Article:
Your Money Is Yours To Do With As You Please, As Long as You Keep It With Us
Consumer banking workflows appear to be designed to hoard as much client money as possible within a single institution, and to prevent consumers from moving their money elsewhere. I can instantly transfer as much cash as I want between affiliated institutions, such as between Bank of America and Merrill Lynch, or between TD Bank and TD Ameritrade.
As soon as I want to transfer cash to an unaffiliated institution, however, there are suddenly all sorts of transaction limits, identity verification requirements, verification windows, and fraud protection policies that prevent me from moving my money as I see fit.
For example, I’ve been a TD Bank customer for years, and I’ve had no problems moving tens of thousands of dollars from my TD Bank accounts to my TD Ameritrade accounts. I was even able to destructively close multiple TD Ameritrade accounts and merge them into a single consolidated account with a single click on their website.
But, as soon as I initiated a $5,000 USD ACH transfer from TD Bank to the Crypto.com exchange, my identity was suddenly in question, I had to call customer support to verify my identity, and my transfer had to be approved manually.
Even after jumping through the identity-verification hoops, I was told that it could take a multiple days for my transfer to be approved, so it might be a week before my funds appeared on the crypto exchange. Additionally, my ACH transfers were restricted to $2,500 USD per day, and $5,000 USD total per month.
When I inquired about immediately increasing my ACH transfer limits, I was told that it would take a minimum of six months to be approved for an ACH increase, even though I’d been a customer in good standing for years.
It’s Expensive to Not Be Rich
The ACH network recently increased their same-day transfer dollar limit from $25,000 USD to $100,000 USD, but consumer banks still limit their customers’ ability to transfer funds to a fraction of that limit. My $5,000 USD per month limit is generous; most TD Bank accounts have a limit of $3,000 USD per month.
I understand that wire transfers exist to move larger sums of cash, but wire transfers are expensive. A TD Bank wire transfer costs $30 USD. So, if I’m wire transferring $5,000 USD to a retirement account or a crypto exchange to bypass the ACH limit, then I’m already getting hit with over a half-percent loss on my investment just to move the funds. And that’s before any exchange fees or commissions.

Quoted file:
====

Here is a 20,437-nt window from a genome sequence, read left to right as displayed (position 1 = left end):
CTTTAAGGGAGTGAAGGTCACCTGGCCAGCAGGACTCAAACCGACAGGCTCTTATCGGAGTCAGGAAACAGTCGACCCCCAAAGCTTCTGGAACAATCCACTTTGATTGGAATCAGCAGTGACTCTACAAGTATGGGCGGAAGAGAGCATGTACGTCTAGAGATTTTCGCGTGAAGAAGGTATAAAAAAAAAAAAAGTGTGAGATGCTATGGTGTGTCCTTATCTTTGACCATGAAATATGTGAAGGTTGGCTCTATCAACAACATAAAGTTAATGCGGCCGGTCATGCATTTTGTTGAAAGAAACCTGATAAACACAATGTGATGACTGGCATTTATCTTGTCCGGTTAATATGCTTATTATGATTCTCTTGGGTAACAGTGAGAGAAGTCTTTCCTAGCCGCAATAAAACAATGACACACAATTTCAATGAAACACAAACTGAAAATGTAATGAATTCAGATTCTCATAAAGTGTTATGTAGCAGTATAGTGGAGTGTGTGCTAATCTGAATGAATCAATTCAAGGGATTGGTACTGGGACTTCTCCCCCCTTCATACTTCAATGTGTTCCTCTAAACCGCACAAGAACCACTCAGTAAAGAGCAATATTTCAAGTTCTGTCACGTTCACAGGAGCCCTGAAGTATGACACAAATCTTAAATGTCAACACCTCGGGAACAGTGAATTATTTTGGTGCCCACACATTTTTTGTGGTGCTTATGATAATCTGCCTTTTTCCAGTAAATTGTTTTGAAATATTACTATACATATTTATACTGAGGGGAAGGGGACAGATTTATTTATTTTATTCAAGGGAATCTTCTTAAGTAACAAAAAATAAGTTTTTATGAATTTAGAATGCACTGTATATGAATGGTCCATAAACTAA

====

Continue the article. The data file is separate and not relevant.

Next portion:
Compare that to transferring Bitcoin — in January it cost a little under a dollar, and took less than two hours total, to transfer ~$160,000 USD from an Electrum software wallet to a hardware wallet.
Get Your Ducks in a Row
If you’re looking to transfer a large sum of cash for any reason, whether to pay down a loan, or to invest in conventional or crypto markets, prepare well in advance. Get your ducks in a row by signing up for all required accounts, finish the Know Your Client (KYC) identity verification for every account, and make sure that your funds have moved and settled, at least a month in advance.
Exchanges like Coinbase and Binance.US impose a 10-day cooldown on coins purchased with ACH-deposited fiat before they can be transferred to another exchange or wallet. Keep this in mind when depositing fiat to execute arbitrage between exchanges, or if you plan on immediately transferring purchased coins to a hardware wallet.
Additionally, many exchanges have degraded service or full outages during high-volatility periods, and many times you’ve missed buying the dip due to the amount of time it takes funds to deposit and settle.
The One-Month Crypto Investment Timeline
Entire books can be written about what’s involved with setting up crypto accounts, but expect it to take about a month to sign up for crypto accounts, and to get funds deposited and settled before you’re able to make your first crypto purchase, trade, or investment.